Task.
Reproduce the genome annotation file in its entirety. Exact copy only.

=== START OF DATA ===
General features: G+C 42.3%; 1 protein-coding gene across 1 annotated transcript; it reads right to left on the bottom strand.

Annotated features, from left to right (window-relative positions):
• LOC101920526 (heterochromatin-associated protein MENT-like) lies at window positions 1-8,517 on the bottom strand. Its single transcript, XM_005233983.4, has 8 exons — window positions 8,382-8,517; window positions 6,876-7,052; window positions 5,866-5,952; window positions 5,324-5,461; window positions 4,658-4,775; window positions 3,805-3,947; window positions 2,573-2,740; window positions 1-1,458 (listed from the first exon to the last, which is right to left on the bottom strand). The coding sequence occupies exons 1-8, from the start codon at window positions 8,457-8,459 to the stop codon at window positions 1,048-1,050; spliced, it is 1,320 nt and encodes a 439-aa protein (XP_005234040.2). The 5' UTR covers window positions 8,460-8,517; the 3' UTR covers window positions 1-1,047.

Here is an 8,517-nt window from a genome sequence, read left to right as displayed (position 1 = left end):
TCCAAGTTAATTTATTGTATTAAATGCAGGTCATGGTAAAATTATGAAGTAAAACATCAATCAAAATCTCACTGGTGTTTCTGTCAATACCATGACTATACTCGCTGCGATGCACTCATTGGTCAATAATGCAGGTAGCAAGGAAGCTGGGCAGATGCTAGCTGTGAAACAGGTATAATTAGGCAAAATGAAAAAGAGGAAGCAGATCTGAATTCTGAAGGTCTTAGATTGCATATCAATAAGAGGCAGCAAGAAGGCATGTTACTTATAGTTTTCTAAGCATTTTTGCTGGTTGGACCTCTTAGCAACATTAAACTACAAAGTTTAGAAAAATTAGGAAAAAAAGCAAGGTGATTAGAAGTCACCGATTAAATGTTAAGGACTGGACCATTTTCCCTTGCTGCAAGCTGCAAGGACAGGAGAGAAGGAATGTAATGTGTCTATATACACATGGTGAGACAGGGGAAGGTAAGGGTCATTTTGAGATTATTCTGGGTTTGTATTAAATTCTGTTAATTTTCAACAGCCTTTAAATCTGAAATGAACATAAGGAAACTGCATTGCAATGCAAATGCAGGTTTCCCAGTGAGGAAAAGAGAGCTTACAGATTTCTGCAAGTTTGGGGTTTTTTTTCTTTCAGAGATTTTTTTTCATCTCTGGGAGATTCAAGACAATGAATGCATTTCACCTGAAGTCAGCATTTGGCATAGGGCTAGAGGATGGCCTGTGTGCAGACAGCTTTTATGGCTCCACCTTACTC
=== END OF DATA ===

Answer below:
General features: G+C 42.3%; 1 protein-coding gene across 1 annotated transcript; it reads right to left on the bottom strand.

Annotated features, from left to right (window-relative positions):
• LOC101920526 (heterochromatin-associated protein MENT-like) lies at window positions 1-8,517 on the bottom strand. Its single transcript, XM_005233983.4, has 8 exons — window positions 8,382-8,517; window positions 6,876-7,052; window positions 5,866-5,952; window positions 5,324-5,461; window positions 4,658-4,775; window positions 3,805-3,947; window positions 2,573-2,740; window positions 1-1,458 (listed from the first exon to the last, which is right to left on the bottom strand). The coding sequence occupies exons 1-8, from the start codon at window positions 8,457-8,459 to the stop codon at window positions 1,048-1,050; spliced, it is 1,320 nt and encodes a 439-aa protein (XP_005234040.2). The 5' UTR covers window positions 8,460-8,517; the 3' UTR covers window positions 1-1,047.

Here is an 8,517-nt window from a genome sequence, read left to right as displayed (position 1 = left end):
TCCAAGTTAATTTATTGTATTAAATGCAGGTCATGGTAAAATTATGAAGTAAAACATCAATCAAAATCTCACTGGTGTTTCTGTCAATACCATGACTATACTCGCTGCGATGCACTCATTGGTCAATAATGCAGGTAGCAAGGAAGCTGGGCAGATGCTAGCTGTGAAACAGGTATAATTAGGCAAAATGAAAAAGAGGAAGCAGATCTGAATTCTGAAGGTCTTAGATTGCATATCAATAAGAGGCAGCAAGAAGGCATGTTACTTATAGTTTTCTAAGCATTTTTGCTGGTTGGACCTCTTAGCAACATTAAACTACAAAGTTTAGAAAAATTAGGAAAAAAAGCAAGGTGATTAGAAGTCACCGATTAAATGTTAAGGACTGGACCATTTTCCCTTGCTGCAAGCTGCAAGGACAGGAGAGAAGGAATGTAATGTGTCTATATACACATGGTGAGACAGGGGAAGGTAAGGGTCATTTTGAGATTATTCTGGGTTTGTATTAAATTCTGTTAATTTTCAACAGCCTTTAAATCTGAAATGAACATAAGGAAACTGCATTGCAATGCAAATGCAGGTTTCCCAGTGAGGAAAAGAGAGCTTACAGATTTCTGCAAGTTTGGGGTTTTTTTTCTTTCAGAGATTTTTTTTCATCTCTGGGAGATTCAAGACAATGAATGCATTTCACCTGAAGTCAGCATTTGGCATAGGGCTAGAGGATGGCCTGTGTGCAGACAGCTTTTATGGCTCCACCTTACTC